Jodie Foster went to the Golden Globes Sunday night and told America, again, that she has no intention of opening her private life to the public. GLBT activists fumed. My view is….grow up, kids.
Who has more reasons than Foster, to protect her privacy? Foster has been under the media microscope for four decades, before she was even in school. She faced extraordinary scrutiny for playing a teenage prostitute in “Taxi Driver”, and even more when a psychotic used her as an excuse for trying to kill the President, an incident which caused such an avalanche of attention that her only way out was to refuse all comment on the case, permanently. She’s been dealing with stalkers for thirty years, including one maniac who seriously intended to shoot her dead. "It was very clear to me at a young age that I had to fight for my life and that if I didn't, my life would get gobbled up and taken away from me.”
Also, coming out of the closet in 1980s America, raddled with fear of AIDS and massive waves of hate from religious conservatives, would be dangerous, and potentially a career-killer. Being an actress in Hollywood isn’t like being an actor: a huge proportion of an actress’s roles, still, involve being a man’s love interest, which would have been problematic for one of the few open lesbians at the time. And by the way, the jihad against gays hasn’t stopped – the wave of homophobia in 2004 was so powerful it helped turn the presidential election.
The GLBT movement has been hollering for decades – “society should get out of our bedrooms, let us live our lives, respect our privacy!” But some of the same people refuse to respect the privacy of other gays and lesbians, which in less generous times would be called hypocrisy. Some GLBT activists, while also demanding respect for their own privacy, have been aggressive in exposing people still in the closet, either to “win one for the cause” or for the gossip value (some rightwing extremists indulge in it too, out of sadism). Barney Frank argued that it’s okay to out someone whose work hurts the GLBT movement, but I don’t buy that, either: invading the privacy of people just because they want to invade your privacy is childish, and undermines the entire argument. And the trick here is that they only seem to target famous gay people, so they can glom onto their fame like parasites, which is one step above the paparazzi. It’s almost as though a request for privacy is a challenge.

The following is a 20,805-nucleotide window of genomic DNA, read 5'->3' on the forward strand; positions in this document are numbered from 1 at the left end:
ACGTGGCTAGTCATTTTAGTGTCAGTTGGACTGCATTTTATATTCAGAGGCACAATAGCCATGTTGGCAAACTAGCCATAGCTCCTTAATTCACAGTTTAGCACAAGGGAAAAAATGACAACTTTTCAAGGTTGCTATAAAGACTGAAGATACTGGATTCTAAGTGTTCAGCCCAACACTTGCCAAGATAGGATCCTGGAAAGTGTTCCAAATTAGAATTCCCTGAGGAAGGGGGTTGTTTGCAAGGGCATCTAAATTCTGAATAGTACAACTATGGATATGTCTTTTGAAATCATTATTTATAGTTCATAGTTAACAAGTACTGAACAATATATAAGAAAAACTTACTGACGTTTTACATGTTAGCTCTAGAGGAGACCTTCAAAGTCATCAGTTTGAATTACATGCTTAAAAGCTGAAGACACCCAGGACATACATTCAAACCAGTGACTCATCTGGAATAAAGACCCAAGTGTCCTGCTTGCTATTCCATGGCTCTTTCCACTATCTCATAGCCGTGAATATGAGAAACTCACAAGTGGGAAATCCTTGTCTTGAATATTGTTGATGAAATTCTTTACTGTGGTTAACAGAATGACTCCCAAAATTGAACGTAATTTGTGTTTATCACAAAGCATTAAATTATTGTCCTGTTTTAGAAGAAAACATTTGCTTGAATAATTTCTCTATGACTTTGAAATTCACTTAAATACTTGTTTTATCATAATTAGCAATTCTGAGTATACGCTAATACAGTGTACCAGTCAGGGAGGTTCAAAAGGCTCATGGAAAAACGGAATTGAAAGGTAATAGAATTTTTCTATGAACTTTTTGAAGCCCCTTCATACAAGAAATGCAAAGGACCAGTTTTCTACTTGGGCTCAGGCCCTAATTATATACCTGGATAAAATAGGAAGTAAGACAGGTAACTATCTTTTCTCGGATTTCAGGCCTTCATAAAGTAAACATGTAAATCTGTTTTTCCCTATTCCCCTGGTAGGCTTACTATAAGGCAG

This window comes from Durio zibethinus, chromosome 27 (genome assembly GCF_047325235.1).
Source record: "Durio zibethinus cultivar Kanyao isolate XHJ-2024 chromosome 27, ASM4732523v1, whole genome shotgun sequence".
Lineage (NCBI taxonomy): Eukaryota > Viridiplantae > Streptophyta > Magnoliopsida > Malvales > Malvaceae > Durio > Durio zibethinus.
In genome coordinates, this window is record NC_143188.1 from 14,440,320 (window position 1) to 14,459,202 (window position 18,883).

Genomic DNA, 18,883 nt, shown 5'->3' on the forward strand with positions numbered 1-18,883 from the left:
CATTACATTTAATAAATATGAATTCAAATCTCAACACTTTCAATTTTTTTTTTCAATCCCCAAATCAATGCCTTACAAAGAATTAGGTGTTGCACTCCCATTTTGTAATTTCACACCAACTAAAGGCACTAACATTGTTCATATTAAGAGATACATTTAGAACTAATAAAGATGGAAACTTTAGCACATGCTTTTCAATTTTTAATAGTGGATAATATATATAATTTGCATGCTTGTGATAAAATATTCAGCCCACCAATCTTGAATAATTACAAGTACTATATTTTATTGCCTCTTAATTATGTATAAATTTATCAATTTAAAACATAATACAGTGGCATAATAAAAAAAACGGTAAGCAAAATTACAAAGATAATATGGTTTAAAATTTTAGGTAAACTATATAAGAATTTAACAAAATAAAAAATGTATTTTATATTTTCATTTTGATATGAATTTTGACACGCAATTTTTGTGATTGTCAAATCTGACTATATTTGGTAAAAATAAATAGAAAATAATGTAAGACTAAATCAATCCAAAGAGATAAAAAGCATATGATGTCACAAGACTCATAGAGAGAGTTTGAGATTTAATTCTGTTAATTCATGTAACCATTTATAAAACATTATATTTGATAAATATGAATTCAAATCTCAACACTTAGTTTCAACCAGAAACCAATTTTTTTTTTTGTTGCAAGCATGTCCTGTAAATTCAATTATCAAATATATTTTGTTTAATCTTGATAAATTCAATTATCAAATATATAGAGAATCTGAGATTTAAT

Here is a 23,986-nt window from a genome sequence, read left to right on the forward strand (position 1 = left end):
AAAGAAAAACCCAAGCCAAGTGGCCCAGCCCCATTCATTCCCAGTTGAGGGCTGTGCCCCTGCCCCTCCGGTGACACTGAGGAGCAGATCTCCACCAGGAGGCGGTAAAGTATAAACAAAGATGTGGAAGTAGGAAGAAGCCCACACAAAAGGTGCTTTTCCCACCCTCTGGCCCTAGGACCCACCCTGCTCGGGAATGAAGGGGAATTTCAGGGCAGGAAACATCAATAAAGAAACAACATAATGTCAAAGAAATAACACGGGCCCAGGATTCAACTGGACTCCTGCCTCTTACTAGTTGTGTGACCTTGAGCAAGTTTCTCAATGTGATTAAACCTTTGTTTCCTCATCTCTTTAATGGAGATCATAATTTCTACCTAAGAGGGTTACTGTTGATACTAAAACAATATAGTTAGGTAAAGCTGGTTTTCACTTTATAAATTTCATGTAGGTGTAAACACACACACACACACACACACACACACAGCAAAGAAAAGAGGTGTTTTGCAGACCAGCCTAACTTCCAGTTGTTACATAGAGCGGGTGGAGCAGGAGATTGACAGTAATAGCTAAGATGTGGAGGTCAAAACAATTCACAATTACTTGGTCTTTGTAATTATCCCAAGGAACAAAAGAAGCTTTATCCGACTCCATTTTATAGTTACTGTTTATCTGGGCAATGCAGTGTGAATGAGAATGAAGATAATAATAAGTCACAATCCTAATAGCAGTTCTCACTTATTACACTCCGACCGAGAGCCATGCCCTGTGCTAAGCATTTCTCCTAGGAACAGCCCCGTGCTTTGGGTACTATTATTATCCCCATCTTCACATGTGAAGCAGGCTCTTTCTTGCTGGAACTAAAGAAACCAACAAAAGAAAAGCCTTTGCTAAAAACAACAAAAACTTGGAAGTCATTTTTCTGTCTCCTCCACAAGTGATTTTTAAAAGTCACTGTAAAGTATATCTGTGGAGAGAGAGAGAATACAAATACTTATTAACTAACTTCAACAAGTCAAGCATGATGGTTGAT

GLBT activists also complain that Foster should be using her prominence to lead the GLBT cause. Blacks aimed the same complaints against Sidney Poitier and Sammy Davis, and anti-apartheid activists took the same shot at track star Zola Budd – they had the notion that people can be drafted into leading great political causes whether they like it or not. Actors do regularly choose social causes to support, but this is always voluntary, as it should be. Foster is a woman who is not only acting, directing and producing, but also raising two children by herself; she also has a parent with dementia. It should be up to her, not frustrated gay bloggers, to decide whether she’s going to be the Frederick Douglass of the GLBT movement. If you want someone to lead your revolution, lead it yourself. Sure, it’s harder to do without Foster’s gigantic megaphone, but revolution is never easy. And Foster’s megaphone is hers, not yours.
And for those who are still waiting for Foster to apologize for Silence of the Lambs….Buffalo Bill wasn’t gay. He was a psychopathic killer with a poodle, someone who thought he was a transsexual but wasn’t. He was a non-trans trans. Sounds like some movie goers are succumbing to, you know, stereotypes. And Foster didn’t write or direct the movie.